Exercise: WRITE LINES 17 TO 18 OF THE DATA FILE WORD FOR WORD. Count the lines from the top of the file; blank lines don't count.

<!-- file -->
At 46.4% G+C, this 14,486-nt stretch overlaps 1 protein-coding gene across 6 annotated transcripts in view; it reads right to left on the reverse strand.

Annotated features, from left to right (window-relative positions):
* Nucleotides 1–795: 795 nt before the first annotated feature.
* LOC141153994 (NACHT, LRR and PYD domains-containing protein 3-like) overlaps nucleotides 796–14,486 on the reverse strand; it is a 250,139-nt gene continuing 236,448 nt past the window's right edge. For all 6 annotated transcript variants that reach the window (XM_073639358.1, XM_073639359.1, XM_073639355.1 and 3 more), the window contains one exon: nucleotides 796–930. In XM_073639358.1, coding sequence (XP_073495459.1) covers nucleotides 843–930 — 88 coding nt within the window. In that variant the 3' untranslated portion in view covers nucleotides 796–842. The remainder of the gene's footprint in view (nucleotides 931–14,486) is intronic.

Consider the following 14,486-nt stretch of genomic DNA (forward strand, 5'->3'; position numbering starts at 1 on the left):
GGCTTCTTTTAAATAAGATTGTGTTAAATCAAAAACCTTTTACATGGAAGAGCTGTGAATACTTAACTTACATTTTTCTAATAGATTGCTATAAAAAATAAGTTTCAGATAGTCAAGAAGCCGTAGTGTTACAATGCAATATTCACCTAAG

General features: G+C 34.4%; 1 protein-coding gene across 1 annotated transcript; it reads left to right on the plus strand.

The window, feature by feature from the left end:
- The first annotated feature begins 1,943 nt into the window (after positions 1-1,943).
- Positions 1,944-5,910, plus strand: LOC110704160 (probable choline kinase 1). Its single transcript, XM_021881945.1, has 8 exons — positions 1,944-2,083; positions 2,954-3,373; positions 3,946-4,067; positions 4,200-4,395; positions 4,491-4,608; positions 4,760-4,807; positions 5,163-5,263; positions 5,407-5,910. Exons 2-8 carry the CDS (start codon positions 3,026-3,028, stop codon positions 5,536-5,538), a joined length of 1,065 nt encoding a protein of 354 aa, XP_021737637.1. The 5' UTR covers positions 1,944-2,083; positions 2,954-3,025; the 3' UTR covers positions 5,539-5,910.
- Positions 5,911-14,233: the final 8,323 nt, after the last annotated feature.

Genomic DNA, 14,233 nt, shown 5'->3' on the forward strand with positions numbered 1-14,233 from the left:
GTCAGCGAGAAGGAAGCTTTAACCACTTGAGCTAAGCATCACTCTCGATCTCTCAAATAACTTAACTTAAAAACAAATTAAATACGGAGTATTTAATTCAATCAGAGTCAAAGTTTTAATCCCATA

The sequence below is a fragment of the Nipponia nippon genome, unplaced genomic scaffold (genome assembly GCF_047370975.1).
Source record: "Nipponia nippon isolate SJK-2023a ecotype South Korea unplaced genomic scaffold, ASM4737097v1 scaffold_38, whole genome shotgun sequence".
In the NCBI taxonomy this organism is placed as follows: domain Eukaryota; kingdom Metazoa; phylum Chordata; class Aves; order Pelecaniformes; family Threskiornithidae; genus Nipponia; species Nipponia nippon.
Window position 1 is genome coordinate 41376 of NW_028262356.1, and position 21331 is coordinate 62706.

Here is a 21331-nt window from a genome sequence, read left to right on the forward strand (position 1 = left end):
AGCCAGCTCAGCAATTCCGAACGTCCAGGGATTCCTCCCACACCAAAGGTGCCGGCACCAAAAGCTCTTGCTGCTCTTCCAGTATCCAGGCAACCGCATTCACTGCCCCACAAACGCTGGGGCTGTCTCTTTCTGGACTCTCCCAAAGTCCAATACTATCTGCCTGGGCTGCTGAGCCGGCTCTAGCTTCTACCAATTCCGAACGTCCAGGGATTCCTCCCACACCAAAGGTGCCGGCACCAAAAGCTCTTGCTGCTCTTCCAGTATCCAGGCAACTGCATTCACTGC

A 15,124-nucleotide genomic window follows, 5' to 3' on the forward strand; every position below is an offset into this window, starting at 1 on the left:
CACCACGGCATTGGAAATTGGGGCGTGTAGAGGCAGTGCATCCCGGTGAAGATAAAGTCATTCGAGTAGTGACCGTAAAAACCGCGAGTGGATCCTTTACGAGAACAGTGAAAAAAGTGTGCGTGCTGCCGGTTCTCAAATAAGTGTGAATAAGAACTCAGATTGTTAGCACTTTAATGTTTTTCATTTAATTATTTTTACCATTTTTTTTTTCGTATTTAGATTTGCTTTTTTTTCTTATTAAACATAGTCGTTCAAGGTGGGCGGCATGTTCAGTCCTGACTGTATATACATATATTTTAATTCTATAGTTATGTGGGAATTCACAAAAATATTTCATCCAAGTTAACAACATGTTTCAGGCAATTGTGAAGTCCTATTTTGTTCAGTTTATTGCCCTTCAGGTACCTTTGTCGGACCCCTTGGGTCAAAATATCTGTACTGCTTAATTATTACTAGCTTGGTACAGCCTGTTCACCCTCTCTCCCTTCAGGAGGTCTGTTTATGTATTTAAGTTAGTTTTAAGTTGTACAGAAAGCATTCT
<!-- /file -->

Window position 1 is genome coordinate 41376 of NW_028262356.1, and position 21331 is coordinate 62706.

Here is a 21331-nt window from a genome sequence, read left to right on the forward strand (position 1 = left end):